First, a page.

Ever look back on your high school days and think, “Wow, that was terrible. I wonder if anyone could have possibly had it worse than I did back then?” The answer to that is, “Yes, and his name is Charles James Stewart, Jr. You can read all about him in The Screwed-Up Life of Charlie the Second, by Drew Ferguson.” (It is fiction, though, so this is just a made-up miserable high school experience, as compared to your real-life miserable high school experience.)
Charlie is a gay, soccer-playing, awkward-looking, high school senior whose parents are pushing him to go to college and also thinking about getting a divorce while his dad is running for state’s attorney for McHenry County. This in itself could lead to interesting possibilities, but you’ve also got to throw in the hot new kid in town, Rob, who hooks up with Charlie (often) and whose mother is fighting a losing battle with ALS.
What I found most intriguing about this book is how real the voice was. The story is told through journal entries written by Charlie himself. He tells the story as it happens but also exhibits through snide comments and angst a typical teenager’s personality—most specifically, that of a teenager’s raging hormones and sex life.
This book is fairly erotic. There’s a lot of graphic description, but paired with Charlie’s snarky voice, it’s somewhat humorous. He constantly describes it when “Mr. Five-Incher” gets excited and why, sometimes going into far more detail than need be. In one particular scene, “Mr. Five-Incher” makes an appearance at a funeral, and Charlie, doing what obviously needs to be done to get rid of it, starts jerking off in the funeral parlor bathroom. He does a lot of jerking off, but that just contributes to how authentic his voice sounds.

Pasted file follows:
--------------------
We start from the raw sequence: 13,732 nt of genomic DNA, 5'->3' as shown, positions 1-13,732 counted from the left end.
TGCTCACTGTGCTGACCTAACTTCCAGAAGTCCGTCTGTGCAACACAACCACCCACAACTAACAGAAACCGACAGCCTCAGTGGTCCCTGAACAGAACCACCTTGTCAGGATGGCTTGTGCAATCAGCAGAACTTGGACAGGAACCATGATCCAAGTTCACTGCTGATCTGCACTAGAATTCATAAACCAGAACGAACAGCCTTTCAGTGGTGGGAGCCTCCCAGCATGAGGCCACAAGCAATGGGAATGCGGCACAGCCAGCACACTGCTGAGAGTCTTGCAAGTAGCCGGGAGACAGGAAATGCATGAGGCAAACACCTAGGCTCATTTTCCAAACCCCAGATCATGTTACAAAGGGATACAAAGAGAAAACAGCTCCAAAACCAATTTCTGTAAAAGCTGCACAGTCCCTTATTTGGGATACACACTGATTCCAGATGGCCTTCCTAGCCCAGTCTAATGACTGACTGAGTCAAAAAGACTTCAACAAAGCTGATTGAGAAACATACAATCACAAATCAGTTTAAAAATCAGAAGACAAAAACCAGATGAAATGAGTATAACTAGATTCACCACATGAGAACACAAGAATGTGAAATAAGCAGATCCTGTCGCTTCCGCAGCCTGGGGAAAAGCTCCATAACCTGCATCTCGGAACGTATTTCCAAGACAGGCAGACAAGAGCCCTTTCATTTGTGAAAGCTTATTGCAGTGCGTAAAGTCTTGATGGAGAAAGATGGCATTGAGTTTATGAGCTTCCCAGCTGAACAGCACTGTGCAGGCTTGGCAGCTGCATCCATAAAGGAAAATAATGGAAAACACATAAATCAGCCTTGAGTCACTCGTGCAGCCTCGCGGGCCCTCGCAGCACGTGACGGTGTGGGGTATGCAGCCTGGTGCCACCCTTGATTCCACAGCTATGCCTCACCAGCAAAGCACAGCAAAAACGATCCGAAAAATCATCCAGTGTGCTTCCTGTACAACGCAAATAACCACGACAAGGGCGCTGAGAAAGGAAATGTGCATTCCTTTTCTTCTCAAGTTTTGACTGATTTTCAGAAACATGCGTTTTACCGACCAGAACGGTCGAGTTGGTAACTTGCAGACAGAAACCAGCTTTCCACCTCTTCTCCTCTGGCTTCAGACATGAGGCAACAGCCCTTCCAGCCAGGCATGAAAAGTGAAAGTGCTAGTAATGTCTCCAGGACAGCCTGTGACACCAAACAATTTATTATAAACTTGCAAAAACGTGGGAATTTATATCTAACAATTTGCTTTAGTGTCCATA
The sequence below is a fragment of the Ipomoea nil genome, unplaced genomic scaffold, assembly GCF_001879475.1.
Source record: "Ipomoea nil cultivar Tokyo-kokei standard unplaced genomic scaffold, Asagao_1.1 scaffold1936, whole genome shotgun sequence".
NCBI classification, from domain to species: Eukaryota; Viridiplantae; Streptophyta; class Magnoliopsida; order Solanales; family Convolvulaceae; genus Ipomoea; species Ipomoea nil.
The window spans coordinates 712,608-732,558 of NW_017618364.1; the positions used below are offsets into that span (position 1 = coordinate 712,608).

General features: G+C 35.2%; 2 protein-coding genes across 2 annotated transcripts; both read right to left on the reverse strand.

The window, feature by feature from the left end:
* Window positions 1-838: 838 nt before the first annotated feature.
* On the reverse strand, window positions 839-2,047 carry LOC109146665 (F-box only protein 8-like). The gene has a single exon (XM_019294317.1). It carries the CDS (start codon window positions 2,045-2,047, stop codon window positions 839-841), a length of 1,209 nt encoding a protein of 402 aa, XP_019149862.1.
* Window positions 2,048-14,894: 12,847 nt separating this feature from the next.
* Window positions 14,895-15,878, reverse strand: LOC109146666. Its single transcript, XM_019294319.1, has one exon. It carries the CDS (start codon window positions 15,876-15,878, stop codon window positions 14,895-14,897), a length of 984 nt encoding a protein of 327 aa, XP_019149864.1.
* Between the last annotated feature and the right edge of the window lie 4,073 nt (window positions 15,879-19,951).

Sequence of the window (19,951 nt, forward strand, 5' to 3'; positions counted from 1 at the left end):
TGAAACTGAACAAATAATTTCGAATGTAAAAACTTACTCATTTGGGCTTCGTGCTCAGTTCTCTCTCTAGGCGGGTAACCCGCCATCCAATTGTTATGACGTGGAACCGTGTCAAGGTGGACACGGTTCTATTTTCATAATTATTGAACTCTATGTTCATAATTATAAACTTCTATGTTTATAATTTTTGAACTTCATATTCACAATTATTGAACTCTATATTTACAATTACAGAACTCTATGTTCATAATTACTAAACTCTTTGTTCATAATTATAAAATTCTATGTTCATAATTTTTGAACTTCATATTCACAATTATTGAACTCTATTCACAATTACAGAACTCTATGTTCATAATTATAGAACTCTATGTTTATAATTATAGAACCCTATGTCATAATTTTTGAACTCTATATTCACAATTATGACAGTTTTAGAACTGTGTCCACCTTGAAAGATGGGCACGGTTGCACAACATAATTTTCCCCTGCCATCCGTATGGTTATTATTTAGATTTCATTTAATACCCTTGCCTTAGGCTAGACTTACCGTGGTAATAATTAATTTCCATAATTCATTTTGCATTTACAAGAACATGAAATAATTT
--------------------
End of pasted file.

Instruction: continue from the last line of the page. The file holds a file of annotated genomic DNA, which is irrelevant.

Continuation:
When he’s not jerking off or trying to find a place to jerk off or thinking about jerking off, Charlie’s actually exploring some pretty heavy topics. He has to find a way to deal with his parents’ fighting and the possibility of a divorce. He has to struggle to comprehend what’s happening to Rob’s mom. He has to deal with all of the harassment and bullying he’s subject to at school because of his sexuality. Ferguson does an excellent job at finding the perfect way to mix these humorous and serious themes throughout the novel. Done any other way and it wouldn’t be tasteful.
In addition to all of this, one of the reasons I personally enjoyed it was because of Ferguson’s use of hyphenated adjectives. I’m a huge fan of the super-long-and-somewhat-unnecessary-adjectives-that-describe-the-perfect-scenario-for-a-certain-action-by-stringing-together-a-bunch-of-words-with-hyphens-exactly-like-this adjectives, and there are definitely a lot of these in the book. Sometimes they take up multiple lines at a time. Take that as you will, but I definitely enjoyed them.
If you’re looking for an authentic, quirky, sarcastic, erotic look into the world of a gay, awkward, soccer-playing teen, then this is the perfect book for you. And even if you aren’t, give it a read. This was one of those I-probably-would-never-had-read-it-or-even-heard-of-it-if-my-professor-hadn’t-recommended-it-to-me books and I enjoyed it. Maybe you will too.